New York, September 25 -- Granting requests made by the Authors Guild and Association of American Publishers (AAP), the New York District Court Judge Denny Chin ordered postponement of Oct. 7 fairness hearing on Google’s book scanning project.
"Under all the circumstances, it makes no sense to conduct a hearing on the fairness and reasonableness of the current settlement agreement, as it does not appear that the current settlement will be the operative one," Judge Chin wrote.
Now Authors Guild, the AAP and Google will be working to revise the settlement so that it can get a final approval from the court to carry forward its book scanning project.
Modification is in public interest
Judge Chin added that the modifications in the proposed settlement would offer substantial public benefit as recognized by authors, publishers and the Department of Justice (DOJ).
DOJ believes that a properly structured agreement "has the potential to breathe life into millions of works that are now effectively off limits to the public".
As per the court’s order the parties will still appear in the court on Oct. 7 for a status hearing, inform the judge about the progress on the deal and settle on the date for the final fairness hearing.
History of the case
In a court hearing on Tuesday, authors and publishers had asked the court to delay the hearing as they needed more time to assuage concerns raised by critics over Google’s proposed book settlement.
Google has been scanning books from many major libraries in the United States, but in 2005 the search giant came under scanner as the Authors Guild, representing 8000 authors, filed a suit against Google alleging copyright violation.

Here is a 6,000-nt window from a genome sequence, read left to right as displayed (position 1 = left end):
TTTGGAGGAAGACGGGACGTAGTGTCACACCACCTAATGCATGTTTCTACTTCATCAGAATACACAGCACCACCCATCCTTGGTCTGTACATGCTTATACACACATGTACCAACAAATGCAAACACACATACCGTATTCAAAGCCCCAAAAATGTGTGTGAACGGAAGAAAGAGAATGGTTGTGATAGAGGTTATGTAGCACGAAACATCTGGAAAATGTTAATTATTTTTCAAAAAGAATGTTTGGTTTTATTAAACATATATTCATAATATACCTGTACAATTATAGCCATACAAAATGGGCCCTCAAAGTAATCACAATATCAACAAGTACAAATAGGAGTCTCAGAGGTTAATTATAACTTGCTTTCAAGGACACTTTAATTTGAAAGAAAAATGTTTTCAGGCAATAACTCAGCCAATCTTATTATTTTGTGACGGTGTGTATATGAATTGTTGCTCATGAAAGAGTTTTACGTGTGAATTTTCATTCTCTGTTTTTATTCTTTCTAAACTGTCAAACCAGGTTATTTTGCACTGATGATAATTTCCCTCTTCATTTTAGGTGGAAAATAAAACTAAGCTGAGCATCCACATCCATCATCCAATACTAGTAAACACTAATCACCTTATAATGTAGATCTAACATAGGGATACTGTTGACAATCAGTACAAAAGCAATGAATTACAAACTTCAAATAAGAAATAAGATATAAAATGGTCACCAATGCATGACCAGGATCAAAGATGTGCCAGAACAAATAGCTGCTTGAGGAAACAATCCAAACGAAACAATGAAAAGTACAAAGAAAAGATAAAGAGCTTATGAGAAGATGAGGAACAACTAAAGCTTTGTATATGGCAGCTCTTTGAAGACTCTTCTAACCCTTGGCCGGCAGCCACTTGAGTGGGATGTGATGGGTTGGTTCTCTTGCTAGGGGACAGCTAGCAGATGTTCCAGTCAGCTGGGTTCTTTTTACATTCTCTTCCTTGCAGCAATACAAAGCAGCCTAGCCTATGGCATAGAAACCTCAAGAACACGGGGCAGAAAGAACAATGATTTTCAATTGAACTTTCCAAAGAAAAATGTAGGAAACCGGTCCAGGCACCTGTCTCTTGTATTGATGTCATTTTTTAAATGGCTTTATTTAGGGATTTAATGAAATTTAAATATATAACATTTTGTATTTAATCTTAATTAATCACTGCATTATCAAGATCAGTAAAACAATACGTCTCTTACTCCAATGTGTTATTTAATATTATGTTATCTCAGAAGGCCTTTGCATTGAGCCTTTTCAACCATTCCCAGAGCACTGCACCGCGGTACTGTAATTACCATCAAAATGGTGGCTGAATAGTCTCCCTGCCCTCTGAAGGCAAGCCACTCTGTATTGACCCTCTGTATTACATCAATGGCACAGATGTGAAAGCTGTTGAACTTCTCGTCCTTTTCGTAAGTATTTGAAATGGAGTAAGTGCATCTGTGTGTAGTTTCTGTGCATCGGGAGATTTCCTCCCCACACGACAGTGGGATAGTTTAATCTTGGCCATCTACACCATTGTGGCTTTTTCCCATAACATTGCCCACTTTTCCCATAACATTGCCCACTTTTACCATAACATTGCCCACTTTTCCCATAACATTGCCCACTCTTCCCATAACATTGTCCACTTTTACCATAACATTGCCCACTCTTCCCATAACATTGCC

Last October, the two parties reached a settlement according to which Google was given the right to digitize books that are still in copyright protection but out of print.
But the settlement has been criticized by a number of organizations, including Microsoft, Amazon, Yahoo as being anti-competitive.
"The current settlement agreement raises significant issues, as demonstrated not only by the number of objections, but also by the fact that the objectors include countries, states, non-profit organizations and prominent authors and law professors. Clearly fair concerns have been raised," the judge wrote in a two-page order.
Google faces challenge from French publishers
Separately, French publishers and authors took Google to court alleging copyright violation, thus challenging the Google plan to digitize books.
France’s Seuil publishing house had filed a lawsuit on Google France and Google Inc. in June 2006, accusing the Internet search giant of forgery. Finally, on Thursday the case reached the courtroom.
"It's an anarchic way of brutally stockpiling French heritage," Yann Colin, the publishers' lawyer, told the court.
"Digitizing is reproduction," he added. "Once it is digitized, you can't undo it."
"Google is not a philanthropic group; it is a commercial firm, but that does not mean it is guilty of illegal acts," said Google’s lawyer Alexandra Neri who stated that publishers have no rights over digitized version of books.
France’s Publishers’ Association (SNE) estimates that approximately 100,000 copyrighted French books have already been scanned by Google.
The court expects to reach a decision by December this year.